Weather Outlook: Winter 2018
Heating bills are likely to be lower, while the snowfall forecast remains uncertain.
The National Oceanic and Atmospheric Administration (NOAA) just released their Winter 2018-19 Outlook, and it favors a warmer-than-average December, January, and February for most of the U.S. That includes the upper Midwest, meaning this winter could feel very different from last winter.
“Bold North” conditions gripped our region from December 2017 through February 2018, during which temperatures averaged 1°F to 7°F below the 30-year climate average. Temperatures in the Twin Cities made 28 trips to 0°F or below (more than the 30-year average of 24 days each winter), including the coldest Super Bowl ever.
This winter doesn’t look quite so… wintry.
The culprit is El Nino -- a pattern characterized by abnormally warm water in the equatorial Pacific Ocean that changes weather downstream (including over the United States).
Currently, the water in this part of the Pacific Ocean is only slightly warmer than average; but an El Nino Watch is in effect, meaning there's a 70-75% chance that it will warm enough in the next few months to kick off El Nino.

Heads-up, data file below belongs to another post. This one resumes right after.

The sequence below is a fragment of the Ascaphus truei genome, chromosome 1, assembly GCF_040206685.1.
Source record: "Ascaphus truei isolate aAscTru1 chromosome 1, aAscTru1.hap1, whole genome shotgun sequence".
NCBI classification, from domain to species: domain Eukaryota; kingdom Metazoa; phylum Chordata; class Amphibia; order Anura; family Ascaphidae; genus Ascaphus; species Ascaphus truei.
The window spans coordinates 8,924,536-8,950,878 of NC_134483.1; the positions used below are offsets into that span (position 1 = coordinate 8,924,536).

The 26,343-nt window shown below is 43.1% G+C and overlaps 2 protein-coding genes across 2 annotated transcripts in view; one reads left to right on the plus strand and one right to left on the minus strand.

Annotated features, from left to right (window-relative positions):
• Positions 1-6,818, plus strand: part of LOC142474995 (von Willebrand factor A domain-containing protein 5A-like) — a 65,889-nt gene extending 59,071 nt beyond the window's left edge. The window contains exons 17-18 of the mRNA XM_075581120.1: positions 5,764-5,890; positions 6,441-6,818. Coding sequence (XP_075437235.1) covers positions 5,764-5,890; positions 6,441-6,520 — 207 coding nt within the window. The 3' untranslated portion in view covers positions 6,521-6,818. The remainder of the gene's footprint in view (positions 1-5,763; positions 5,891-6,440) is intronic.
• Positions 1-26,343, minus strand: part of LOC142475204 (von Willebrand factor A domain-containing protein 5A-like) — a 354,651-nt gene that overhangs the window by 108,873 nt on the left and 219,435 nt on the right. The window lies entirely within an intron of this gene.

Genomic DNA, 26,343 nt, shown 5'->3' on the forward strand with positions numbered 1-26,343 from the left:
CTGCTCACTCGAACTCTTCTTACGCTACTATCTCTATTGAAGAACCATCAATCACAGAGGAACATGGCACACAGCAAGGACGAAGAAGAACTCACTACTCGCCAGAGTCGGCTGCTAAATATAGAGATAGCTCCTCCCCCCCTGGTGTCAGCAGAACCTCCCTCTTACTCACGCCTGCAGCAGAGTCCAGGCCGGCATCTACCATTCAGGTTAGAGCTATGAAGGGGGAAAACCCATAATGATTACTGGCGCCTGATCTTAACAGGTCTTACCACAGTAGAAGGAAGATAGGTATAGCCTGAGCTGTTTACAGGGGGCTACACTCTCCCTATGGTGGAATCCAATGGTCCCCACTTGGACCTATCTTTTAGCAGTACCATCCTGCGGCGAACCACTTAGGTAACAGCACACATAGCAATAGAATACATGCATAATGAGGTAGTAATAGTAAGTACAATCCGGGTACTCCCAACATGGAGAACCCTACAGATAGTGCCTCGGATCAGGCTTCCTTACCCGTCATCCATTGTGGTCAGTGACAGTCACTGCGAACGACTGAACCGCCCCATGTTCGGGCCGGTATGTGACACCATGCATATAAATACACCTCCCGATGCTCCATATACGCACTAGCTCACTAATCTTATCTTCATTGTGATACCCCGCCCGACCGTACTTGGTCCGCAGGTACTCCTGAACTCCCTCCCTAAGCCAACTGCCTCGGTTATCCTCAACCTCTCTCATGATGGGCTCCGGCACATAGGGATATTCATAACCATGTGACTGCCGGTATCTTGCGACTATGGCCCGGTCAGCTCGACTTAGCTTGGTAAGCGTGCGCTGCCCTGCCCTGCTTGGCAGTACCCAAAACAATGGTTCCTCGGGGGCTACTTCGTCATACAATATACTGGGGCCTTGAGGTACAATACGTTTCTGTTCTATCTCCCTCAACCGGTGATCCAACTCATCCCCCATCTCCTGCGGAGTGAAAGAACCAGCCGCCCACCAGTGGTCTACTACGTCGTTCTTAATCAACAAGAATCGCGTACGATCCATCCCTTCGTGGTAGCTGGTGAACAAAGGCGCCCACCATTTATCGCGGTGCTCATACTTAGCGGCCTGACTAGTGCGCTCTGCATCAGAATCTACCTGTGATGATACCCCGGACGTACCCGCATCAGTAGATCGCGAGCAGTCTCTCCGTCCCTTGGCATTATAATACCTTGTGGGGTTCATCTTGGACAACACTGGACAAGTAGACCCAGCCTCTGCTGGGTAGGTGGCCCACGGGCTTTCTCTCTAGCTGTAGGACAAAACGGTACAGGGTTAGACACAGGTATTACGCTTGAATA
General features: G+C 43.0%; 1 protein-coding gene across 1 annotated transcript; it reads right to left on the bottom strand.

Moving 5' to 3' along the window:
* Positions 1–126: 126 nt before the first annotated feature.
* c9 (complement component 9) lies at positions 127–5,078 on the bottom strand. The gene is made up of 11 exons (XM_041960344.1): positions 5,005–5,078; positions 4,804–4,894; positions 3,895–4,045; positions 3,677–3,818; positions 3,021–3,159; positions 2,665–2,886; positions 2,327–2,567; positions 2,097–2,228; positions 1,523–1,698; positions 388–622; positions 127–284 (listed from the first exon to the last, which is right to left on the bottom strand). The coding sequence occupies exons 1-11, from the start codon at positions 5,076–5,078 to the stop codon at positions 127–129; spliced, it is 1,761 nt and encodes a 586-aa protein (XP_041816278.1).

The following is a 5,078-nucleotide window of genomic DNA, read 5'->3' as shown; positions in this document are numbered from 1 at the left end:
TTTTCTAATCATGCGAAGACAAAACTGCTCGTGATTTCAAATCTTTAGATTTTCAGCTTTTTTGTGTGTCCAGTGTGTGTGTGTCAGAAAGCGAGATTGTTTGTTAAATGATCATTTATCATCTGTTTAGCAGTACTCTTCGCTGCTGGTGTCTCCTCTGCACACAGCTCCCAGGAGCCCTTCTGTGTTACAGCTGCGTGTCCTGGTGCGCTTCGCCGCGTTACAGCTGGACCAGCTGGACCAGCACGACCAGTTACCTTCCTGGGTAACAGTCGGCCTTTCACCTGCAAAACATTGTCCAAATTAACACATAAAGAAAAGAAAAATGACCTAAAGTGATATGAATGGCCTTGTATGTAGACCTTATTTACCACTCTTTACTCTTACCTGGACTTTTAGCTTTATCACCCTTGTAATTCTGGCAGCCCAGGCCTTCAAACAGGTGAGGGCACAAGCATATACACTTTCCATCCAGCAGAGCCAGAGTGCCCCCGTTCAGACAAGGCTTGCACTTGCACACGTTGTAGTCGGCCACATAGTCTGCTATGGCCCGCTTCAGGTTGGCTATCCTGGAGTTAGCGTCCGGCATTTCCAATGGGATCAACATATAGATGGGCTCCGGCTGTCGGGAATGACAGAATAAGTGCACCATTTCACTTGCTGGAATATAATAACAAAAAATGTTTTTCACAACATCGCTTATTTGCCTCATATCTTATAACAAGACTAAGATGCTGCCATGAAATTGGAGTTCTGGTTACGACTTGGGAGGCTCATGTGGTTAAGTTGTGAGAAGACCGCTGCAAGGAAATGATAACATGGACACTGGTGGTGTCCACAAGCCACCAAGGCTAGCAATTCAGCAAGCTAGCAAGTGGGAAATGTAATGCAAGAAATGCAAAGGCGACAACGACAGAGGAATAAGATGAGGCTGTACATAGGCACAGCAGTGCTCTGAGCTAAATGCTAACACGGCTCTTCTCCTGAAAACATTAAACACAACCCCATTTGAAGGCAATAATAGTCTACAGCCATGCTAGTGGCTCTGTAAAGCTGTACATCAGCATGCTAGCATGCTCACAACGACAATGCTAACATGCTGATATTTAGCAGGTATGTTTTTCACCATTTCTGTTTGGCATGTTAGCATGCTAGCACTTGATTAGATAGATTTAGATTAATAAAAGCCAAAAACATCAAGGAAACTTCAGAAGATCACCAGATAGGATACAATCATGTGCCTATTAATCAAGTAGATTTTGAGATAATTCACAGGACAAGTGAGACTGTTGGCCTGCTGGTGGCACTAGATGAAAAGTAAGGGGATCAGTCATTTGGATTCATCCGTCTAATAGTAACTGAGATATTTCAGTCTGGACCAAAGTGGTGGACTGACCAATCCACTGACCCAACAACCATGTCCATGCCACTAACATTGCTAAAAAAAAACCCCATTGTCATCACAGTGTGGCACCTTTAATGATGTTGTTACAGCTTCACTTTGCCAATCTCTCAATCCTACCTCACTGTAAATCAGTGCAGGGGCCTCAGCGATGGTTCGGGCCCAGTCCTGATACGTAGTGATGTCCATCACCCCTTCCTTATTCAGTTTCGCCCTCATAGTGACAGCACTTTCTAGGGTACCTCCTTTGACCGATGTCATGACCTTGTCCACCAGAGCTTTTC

Here in upper Midwest a strong El Nino often means a warm winter.
That's what happened in 2015-16, when Minnesota as a whole was almost 6°F above average, and the Twin Cities had it's 8th warmest winter on record.
This winter, El Nino won't be as substantial; that's why the official NOAA outlook is tilted toward a warmer-than-average winter, but not strongly.
There's still a chance that localized weather effects could block El Nino's impacts, and give us a different outcome -- but this is what's a little more likely right now.
The precipitation forecast is harder to make
During El Nino winters in the past, years of above-, below-, and near-average snowfall have all happened about equally. That makes forecasting seasonal snowfall totals difficult this year; so, the official forecast is for equal chances of all of those outcomes.
You can see the southern US has a greater chance of above average precipitation, compared to below- or near-average.
The bottom line is your heating costs will probably be a lot lower this year compared to last... but the snowblower or plow company should still be on standby.